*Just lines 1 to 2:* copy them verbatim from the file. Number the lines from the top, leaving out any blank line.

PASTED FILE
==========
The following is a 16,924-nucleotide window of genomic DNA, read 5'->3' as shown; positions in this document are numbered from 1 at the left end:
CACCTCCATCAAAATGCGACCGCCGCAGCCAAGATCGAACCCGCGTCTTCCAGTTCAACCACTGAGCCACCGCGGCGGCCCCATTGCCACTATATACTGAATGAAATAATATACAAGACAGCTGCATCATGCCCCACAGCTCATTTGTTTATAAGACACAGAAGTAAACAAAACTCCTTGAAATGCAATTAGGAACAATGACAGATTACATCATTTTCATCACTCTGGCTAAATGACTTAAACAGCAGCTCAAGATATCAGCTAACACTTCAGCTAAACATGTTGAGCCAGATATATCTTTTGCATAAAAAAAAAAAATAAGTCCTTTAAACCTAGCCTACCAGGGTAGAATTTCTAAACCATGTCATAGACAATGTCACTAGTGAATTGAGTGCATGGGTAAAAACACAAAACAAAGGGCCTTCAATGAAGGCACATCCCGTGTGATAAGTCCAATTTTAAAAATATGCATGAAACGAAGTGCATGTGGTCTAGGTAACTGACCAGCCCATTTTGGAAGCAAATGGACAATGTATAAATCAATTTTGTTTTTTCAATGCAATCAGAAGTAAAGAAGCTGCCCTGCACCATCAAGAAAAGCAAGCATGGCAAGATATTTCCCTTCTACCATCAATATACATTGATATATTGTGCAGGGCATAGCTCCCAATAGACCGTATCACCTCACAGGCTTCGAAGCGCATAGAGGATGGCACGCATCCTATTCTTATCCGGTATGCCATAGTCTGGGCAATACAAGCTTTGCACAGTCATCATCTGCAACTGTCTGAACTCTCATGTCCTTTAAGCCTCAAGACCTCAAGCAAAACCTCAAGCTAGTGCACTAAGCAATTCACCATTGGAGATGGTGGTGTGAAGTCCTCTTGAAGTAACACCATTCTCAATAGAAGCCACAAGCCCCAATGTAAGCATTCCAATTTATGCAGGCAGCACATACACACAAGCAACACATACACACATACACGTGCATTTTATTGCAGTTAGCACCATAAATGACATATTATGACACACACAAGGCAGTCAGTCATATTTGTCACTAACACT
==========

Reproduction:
The following is a 16,924-nucleotide window of genomic DNA, read 5'->3' as shown; positions in this document are numbered from 1 at the left end:
CACCTCCATCAAAATGCGACCGCCGCAGCCAAGATCGAACCCGCGTCTTCCAGTTCAACCACTGAGCCACCGCGGCGGCCCCATTGCCACTATATACTGAATGAAATAATATACAAGACAGCTGCATCATGCCCCACAGCTCATTTGTTTATAAGACACAGAAGTAAACAAAACTCCTTGAAATGCAATTAGGAACAATGACAGATTACATCATTTTCATCACTCTGGCTAAATGACTTAAACAGCAGCTCAAGATATCAGCTAACACTTCAGCTAAACATGTTGAGCCAGATATATCTTTTGCATAAAAAAAAAAAATAAGTCCTTTAAACCTAGCCTACCAGGGTAGAATTTCTAAACCATGTCATAGACAATGTCACTAGTGAATTGAGTGCATGGGTAAAAACACAAAACAAAGGGCCTTCAATGAAGGCACATCCCGTGTGATAAGTCCAATTTTAAAAATATGCATGAAACGAAGTGCATGTGGTCTAGGTAACTGACCAGCCCATTTTGGAAGCAAATGGACAATGTATAAATCAATTTTGTTTTTTCAATGCAATCAGAAGTAAAGAAGCTGCCCTGCACCATCAAGAAAAGCAAGCATGGCAAGATATTTCCCTTCTACCATCAATATACATTGATATATTGTGCAGGGCATAGCTCCCAATAGACCGTATCACCTCACAGGCTTCGAAGCGCATAGAGGATGGCACGCATCCTATTCTTATCCGGTATGCCATAGTCTGGGCAATACAAGCTTTGCACAGTCATCATCTGCAACTGTCTGAACTCTCATGTCCTTTAAGCCTCAAGACCTCAAGCAAAACCTCAAGCTAGTGCACTAAGCAATTCACCATTGGAGATGGTGGTGTGAAGTCCTCTTGAAGTAACACCATTCTCAATAGAAGCCACAAGCCCCAATGTAAGCATTCCAATTTATGCAGGCAGCACATACACACAAGCAACACATACACACATACACGTGCATTTTATTGCAGTTAGCACCATAAATGACATATTATGACACACACAAGGCAGTCAGTCATATTTGTCACTAACACT